Offshore wind and green hydrogen

Pearse Flynn: Ireland’s luck is about to turn as a net exporter of energy

After years of stable supply, Ireland has found itself at the sharp end of an energy crisis. As the country moves away from fossil fuels and towards renewable forms of electricity generation, demand for the available power has dramatically increased. The island’s success in attracting inward investment from the world’s most successful technology brands has been overshadowed by their seemingly endless demand for energy.

Eirgrid recently released their All-Island Generation Capacity Statement warning that unless action is taken, Ireland could face a shortfall of electricity supply over the next five winters. That amounts to five years of uncertainty for industry and households, meaning that the news cycle will be dominated by crisis and threat to the cost of us all.

Yet, the solution to all of these problems is within our grasp. If anything, Ireland’s luck is about to turn as we have the potential for the first time of becoming a net exporter of energy.

Eirgrid say that the system will remain tight this winter even when the two key gas fired electricity generation plants which have been out of action return to service. This isn’t the ideal situation to find ourselves in, but rather than engage in finger pointing, Ireland should take stock and then act quickly to ensure the energy sector never faces a problem like this again.

I say the energy sector because it really is the one system. Whether it’s fossil fuels or wind, gas or electricity – it’s all just energy. It is a service that we use for heating, transport, and power. Energy must be affordable and secure. We must have the energy our families and businesses and ultimately Ireland needs. Given the irrefutable evidence of climate change we need to wean ourselves off fossil fuels, so our energy has to be sustainable. Thankfully we have a sustainable solution that meets our needs – offshore wind.

Ireland has never really made capital of this abundant natural resource. We have an amazing opportunity to produce as much green, renewable energy as we can imagine. While the conversation to date has centred on turbines on mountainsides, the real potential is off our coast where the wind blows harder, and the location is less of an issue.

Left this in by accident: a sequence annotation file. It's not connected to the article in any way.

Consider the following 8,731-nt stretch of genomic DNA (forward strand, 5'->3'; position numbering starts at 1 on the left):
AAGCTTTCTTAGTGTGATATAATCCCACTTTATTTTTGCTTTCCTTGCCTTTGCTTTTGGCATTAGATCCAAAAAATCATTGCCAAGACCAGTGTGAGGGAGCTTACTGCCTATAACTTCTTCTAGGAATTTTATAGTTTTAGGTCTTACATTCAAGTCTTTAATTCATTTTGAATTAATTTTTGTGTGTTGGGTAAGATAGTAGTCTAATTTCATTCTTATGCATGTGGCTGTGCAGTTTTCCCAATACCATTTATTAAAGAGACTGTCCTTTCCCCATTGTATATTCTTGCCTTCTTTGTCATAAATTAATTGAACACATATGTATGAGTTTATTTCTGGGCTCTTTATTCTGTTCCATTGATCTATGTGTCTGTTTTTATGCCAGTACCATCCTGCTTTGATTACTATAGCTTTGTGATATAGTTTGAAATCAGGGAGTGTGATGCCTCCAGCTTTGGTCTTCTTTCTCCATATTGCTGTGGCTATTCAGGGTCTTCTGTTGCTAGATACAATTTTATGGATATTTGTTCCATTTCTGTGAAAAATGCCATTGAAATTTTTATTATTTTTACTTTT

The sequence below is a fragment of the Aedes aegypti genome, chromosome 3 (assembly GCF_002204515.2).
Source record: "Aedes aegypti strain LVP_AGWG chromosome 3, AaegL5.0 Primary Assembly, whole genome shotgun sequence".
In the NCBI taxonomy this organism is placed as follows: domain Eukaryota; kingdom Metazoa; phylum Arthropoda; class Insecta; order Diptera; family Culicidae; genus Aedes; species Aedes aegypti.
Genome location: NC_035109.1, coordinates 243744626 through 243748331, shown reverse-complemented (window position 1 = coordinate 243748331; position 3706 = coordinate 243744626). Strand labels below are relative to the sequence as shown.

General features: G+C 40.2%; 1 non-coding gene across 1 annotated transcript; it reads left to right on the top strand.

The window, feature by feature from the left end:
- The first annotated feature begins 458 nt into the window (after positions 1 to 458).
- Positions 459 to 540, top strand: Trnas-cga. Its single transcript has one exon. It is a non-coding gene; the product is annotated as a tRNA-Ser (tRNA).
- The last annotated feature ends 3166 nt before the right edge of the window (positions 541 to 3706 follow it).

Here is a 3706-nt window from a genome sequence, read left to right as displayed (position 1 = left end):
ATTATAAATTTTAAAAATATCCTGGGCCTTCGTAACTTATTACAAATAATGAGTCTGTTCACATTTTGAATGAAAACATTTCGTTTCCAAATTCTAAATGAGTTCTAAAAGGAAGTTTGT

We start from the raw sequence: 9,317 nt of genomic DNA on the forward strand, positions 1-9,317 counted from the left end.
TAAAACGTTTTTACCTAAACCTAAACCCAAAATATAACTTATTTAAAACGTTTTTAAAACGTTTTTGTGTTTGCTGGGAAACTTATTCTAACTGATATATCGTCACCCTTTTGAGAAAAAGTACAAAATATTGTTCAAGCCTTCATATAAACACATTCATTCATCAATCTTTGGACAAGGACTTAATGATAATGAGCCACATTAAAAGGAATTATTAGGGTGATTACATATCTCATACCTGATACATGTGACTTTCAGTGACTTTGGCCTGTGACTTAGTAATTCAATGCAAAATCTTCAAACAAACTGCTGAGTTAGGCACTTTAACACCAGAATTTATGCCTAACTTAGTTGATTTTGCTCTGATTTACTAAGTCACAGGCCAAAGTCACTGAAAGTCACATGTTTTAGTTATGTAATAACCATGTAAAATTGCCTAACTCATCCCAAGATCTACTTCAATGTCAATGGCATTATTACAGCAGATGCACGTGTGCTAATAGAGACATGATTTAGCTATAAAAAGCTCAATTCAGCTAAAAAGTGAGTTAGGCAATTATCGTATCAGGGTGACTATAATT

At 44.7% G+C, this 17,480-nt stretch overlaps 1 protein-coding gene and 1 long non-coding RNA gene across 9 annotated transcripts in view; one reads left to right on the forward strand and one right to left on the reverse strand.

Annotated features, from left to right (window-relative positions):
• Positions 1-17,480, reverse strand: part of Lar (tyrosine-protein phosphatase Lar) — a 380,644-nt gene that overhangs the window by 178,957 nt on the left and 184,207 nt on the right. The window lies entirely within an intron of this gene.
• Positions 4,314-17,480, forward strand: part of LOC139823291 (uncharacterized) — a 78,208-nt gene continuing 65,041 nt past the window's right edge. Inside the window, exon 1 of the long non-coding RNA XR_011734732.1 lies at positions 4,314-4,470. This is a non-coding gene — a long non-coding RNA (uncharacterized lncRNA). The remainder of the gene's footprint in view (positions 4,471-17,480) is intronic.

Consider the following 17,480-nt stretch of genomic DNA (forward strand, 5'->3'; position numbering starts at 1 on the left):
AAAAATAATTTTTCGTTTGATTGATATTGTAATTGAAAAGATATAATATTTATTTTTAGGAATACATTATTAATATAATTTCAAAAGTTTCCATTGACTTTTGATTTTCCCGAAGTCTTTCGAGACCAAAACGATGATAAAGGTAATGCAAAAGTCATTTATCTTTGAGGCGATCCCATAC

Using turbines, we can convert offshore wind into electricity to meet instantaneous electricity demand and a small amount of energy storage in batteries. We need a reliable and dispatch-able back up for when the wind isn’t blowing and we can’t electrify everything. That’s where fossil fuels come in today and we need an alternative

In parallel, Ireland’s electricity grid has capacity constraints that are apparent now, not to mention in the future. Now is the time to start addressing that shortfall, rather than allow another energy crisis to develop in ten years time.

We absolutely need to use the electrical energy generated from wind to create hydrogen, a zero-carbon fuel that can be used in transport and industry, but can also be used to power electricity when wind isn’t available. This also means Ireland can double how much wind is brought onshore to displace fossil fuels.

As I prepare to attend COP26 in Glasgow to discuss our future energy system with other industry leaders, I’m looking at other countries’ hydrogen strategies. The Netherlands and Germany recognise the need for parallel routes to market for offshore wind developers – electricity and hydrogen. The UK hydrogen strategy states that creating 5GW of low carbon hydrogen by 2030 means 9,000 jobs and £4 billion of private investment.

The role of green hydrogen, and the policies and measures needed for its development, are being considered as part of the development of the 2021 Climate Action Plan to be published next month. Those working in the sector, and those who would look to invest in Ireland’s potential, share a concern that Government policy is not responding fast enough to that potential.

Antonio Guterres, the UN Secretary General, recently called on “all nations to enhance their climate action plans without delay until we are collectively on the right track.”

Fatih Birol, the executive director of the International Energy Agency said “governments need to take rapid actions to lower the barriers that are holding low-carbon hydrogen back from faster growth, which will be important if the world is to have a chance of reaching net zero emissions by 2050.”

Ireland would do well to heed these calls to action. In the first instance, the 2021 Climate Action Plan could include details of a dedicated Offshore Renewable Electricity Support Scheme (ORESS) auction for green hydrogen production. It would show the world that Ireland is serious about climate action leadership and give a clear signal to offshore wind developers that they will be welcomed here.

The offshore wind and green hydrogen industry will help Ireland achieve our climate ambitions, create clean green jobs and an enduring source of revenue for our citizens through exporting our wind as hydrogen and giving hope to our young people. Ireland has a chance to demonstrate leadership in green energy as well as supporting Europe to become the first climate neutral continent.

We need to progress multiple solutions in parallel, making decisions quickly even if they’re imperfect. The solutions to a sustainable affordable and secure energy system are genuinely within our grasp. Ireland can be a world leader in green energy, but the time to properly plan is right now.


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